Synagogue defaced. Don’t worry, though. 'It’s not about us'

The head of the Kenosha Reform Temple says 'Free Palesine' grafitti sprayed on the premises are not about Jews. How reassuring. Op-ed.

Marc Berman ,

Marc Berman
Marc Berman
Courtesy

The mostly peaceful protestors who descended upon Kenosha, Wisconsin did more than just incinerate numerous stores in the formerly bucolic city. Mimicking their Black Lives Matter comrades in other places, they participated in BLM’s ongoing synagogue beautification campaign.

The demonstrators sprayed graffiti on the premises of the local Reform temple. Specifically, the slogan “Free Palestine.”

Now, if “Free Palestine” means that PA President Mahmoud Abbas, who is serving in the 15th year of a four year term, maybe should conduct a free and fair election soon, that would be a reasonable suggestion. Same goes, by the way, for Hamas in Gaza, where the last balloting took place in 2006.

However, based on BLM’s posted manifesto, it initially appeared to me that the exterior renovator who worked on the synagogue in Kenosha had something different in mind.

Namely, the elimination of the State of Israel. The BLM movement deems Israel an "apartheid” state. BLM also accuses the Jewish state of perpetrating “genocide…against the Palestinian people.”

While both charges are ridiculous, I find the latter accusation particularly galling. I mean, I’m used to the meshuganes of the world accusing “shrewd” Jews of things like controlling the global banking system. At least such canards make us out to be skillful.

But Palestinian genocide? Why, the Palestinian Arab population in the land of Israel has risen steadily for decades. The death rate for Palestinian Arabs continues to plunge. BLM may be the first anti-Semitic movement in history to effectively accuse Jews of rank incompetence. Now that hurts.

Not to worry, though. The spiritual leader of the Kenosha Reform temple has just spoken. She assures Jews that BLM synagogue vandalism “is not about us.”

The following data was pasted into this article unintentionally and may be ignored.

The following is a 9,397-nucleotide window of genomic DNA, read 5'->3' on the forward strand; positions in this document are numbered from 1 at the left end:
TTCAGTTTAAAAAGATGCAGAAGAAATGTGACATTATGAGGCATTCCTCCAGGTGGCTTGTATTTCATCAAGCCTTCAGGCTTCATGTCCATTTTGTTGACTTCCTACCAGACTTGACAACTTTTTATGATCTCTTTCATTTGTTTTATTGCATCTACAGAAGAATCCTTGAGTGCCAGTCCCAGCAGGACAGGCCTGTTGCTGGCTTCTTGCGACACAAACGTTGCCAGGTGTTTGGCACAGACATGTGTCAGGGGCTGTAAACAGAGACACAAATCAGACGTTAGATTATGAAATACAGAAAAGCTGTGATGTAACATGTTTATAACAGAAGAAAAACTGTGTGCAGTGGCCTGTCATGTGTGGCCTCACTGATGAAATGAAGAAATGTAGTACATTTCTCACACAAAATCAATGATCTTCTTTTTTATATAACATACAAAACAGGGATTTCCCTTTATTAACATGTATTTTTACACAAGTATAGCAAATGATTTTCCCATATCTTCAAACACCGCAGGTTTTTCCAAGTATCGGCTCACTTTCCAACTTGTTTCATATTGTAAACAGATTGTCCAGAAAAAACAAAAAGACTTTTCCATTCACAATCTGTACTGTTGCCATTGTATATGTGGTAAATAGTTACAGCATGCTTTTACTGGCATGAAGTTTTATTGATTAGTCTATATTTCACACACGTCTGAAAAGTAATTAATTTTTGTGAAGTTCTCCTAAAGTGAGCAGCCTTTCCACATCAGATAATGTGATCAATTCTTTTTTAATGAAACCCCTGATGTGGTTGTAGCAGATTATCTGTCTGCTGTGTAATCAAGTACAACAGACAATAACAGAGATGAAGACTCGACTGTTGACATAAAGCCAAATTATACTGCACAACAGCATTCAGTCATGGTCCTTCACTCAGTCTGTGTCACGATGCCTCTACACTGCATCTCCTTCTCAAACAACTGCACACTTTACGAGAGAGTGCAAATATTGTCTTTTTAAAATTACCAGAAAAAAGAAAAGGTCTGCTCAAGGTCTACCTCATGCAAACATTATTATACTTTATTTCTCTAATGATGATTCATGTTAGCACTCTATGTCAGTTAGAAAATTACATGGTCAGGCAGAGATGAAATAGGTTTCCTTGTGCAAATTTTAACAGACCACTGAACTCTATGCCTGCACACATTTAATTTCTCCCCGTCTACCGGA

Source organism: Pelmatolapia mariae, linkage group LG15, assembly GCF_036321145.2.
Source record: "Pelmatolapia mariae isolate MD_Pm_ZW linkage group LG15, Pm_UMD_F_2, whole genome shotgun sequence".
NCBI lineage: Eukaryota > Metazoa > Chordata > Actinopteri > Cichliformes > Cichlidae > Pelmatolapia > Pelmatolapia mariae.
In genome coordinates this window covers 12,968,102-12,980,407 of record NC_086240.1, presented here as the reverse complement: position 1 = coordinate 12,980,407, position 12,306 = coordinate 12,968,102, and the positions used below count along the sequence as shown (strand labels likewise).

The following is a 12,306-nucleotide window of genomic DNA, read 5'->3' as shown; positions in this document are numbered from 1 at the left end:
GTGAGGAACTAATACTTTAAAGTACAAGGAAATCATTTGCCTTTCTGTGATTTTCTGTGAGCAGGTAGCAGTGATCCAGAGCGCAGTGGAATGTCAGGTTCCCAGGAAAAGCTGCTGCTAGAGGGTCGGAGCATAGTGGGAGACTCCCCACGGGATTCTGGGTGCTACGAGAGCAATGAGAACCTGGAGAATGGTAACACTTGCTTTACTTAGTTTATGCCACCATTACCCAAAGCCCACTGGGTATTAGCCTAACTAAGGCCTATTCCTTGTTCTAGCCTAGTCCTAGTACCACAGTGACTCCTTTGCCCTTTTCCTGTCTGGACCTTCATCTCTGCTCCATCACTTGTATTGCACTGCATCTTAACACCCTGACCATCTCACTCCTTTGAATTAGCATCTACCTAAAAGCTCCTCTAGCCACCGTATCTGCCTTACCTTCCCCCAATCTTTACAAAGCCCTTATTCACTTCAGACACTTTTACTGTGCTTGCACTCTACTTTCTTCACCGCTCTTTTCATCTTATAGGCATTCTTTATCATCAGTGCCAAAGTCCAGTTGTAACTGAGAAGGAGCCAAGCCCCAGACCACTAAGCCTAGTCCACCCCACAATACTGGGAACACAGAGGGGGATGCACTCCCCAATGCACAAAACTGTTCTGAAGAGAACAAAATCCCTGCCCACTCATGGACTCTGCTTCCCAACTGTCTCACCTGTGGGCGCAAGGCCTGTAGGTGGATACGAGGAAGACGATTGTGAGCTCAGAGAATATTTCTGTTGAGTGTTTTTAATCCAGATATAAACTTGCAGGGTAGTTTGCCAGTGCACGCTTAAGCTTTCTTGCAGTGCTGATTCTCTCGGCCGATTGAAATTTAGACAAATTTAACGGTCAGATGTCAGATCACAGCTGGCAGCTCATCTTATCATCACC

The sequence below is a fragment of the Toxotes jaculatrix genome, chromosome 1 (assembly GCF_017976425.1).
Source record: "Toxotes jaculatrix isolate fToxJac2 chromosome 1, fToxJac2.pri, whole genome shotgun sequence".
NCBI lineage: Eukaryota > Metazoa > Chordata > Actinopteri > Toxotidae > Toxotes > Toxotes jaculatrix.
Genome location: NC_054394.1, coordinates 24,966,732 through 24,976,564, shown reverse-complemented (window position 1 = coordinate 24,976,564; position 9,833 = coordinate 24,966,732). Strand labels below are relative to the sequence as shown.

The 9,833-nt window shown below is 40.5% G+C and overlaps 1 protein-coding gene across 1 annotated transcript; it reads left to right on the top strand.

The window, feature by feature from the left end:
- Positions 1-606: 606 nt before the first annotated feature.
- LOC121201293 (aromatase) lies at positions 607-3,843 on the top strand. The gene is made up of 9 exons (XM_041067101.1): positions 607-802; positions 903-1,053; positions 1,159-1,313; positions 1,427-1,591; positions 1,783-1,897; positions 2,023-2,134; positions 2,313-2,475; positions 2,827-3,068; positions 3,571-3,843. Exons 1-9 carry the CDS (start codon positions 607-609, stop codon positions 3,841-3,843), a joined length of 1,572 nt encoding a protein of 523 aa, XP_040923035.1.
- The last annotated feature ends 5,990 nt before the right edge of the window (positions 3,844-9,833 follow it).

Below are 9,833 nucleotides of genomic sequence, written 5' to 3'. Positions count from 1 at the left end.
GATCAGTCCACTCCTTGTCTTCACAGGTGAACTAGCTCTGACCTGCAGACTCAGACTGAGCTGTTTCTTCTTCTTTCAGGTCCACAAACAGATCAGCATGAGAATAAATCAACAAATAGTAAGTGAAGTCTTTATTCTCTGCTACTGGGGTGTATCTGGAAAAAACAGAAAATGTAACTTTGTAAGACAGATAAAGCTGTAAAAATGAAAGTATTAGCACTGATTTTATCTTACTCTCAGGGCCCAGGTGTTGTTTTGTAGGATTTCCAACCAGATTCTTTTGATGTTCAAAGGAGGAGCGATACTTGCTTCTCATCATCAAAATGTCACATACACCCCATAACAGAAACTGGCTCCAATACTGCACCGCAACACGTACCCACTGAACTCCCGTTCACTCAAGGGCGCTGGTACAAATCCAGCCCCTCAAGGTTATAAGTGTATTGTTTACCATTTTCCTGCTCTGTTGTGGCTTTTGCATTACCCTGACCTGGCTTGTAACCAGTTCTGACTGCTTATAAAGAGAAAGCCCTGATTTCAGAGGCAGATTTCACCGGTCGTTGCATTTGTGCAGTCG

Rather, the Reform rabbi pontificates, the reason that the BLM folks paint “Free Palestine” on synagogues is because of BLM’s beefs with “police policy, … implicit bias, white privilege and those bigger issues.”

I understand what the rabbi of Kenosha means. Really. Therefore, I retract all the mean things I wrote three paragraphs ago about BLM and their manifesto.

Just think about it. During peaceful BLM protests, many businesses are torched to the ground. Paint stores are no exception. Thus, the Kenosha protesters simply could not obtain enough paint to spritz graffiti on the local synagogue that listed all the social issues now inflaming America.

Accordingly, what the demonstrators needed for their artwork was a slogan that, in two words or less, would make it clear to everyone what they were complaining about. Then, Eureka! Some budding advertising executive among the crowd comes up with the catch phrase “Free Palestine.” Problem solved.

Soon, we Jews will be attending high holiday services. As you listen to your chazzan chant, say, the “Hineni” on Rosh Hashanah, or the “Kol Nidre” on Yom Kippur, think of the remarks of the proud Kenosha rabbi. That way, you’ll be calm, even if you’re not sure when the BLM horde might arrive to redecorate the outside of your shul.

After all, if your synagogue is hit, it "won't be about you."

Marc Berman writes on politics, law and culture. He can be reached at marcberman222@gmail.com.



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